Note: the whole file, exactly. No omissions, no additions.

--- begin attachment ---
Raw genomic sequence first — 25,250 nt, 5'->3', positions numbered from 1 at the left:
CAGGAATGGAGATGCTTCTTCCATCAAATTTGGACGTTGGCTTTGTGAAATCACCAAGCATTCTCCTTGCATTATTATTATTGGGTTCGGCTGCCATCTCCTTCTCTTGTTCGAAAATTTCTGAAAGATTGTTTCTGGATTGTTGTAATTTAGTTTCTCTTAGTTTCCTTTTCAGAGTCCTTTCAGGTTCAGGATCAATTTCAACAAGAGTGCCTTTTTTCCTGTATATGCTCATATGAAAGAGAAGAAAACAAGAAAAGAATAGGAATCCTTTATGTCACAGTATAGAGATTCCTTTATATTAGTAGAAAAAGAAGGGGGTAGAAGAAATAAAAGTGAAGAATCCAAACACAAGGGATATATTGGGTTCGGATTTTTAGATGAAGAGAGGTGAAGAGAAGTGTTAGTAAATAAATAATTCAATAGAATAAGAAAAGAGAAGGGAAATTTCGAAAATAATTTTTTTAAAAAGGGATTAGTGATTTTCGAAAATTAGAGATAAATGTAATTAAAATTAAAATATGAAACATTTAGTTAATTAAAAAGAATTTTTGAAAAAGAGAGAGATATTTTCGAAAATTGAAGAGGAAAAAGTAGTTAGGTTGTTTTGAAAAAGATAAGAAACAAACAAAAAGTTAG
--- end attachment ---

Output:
Raw genomic sequence first — 25,250 nt, 5'->3', positions numbered from 1 at the left:
CAGGAATGGAGATGCTTCTTCCATCAAATTTGGACGTTGGCTTTGTGAAATCACCAAGCATTCTCCTTGCATTATTATTATTGGGTTCGGCTGCCATCTCCTTCTCTTGTTCGAAAATTTCTGAAAGATTGTTTCTGGATTGTTGTAATTTAGTTTCTCTTAGTTTCCTTTTCAGAGTCCTTTCAGGTTCAGGATCAATTTCAACAAGAGTGCCTTTTTTCCTGTATATGCTCATATGAAAGAGAAGAAAACAAGAAAAGAATAGGAATCCTTTATGTCACAGTATAGAGATTCCTTTATATTAGTAGAAAAAGAAGGGGGTAGAAGAAATAAAAGTGAAGAATCCAAACACAAGGGATATATTGGGTTCGGATTTTTAGATGAAGAGAGGTGAAGAGAAGTGTTAGTAAATAAATAATTCAATAGAATAAGAAAAGAGAAGGGAAATTTCGAAAATAATTTTTTTAAAAAGGGATTAGTGATTTTCGAAAATTAGAGATAAATGTAATTAAAATTAAAATATGAAACATTTAGTTAATTAAAAAGAATTTTTGAAAAAGAGAGAGATATTTTCGAAAATTGAAGAGGAAAAAGTAGTTAGGTTGTTTTGAAAAAGATAAGAAACAAACAAAAAGTTAG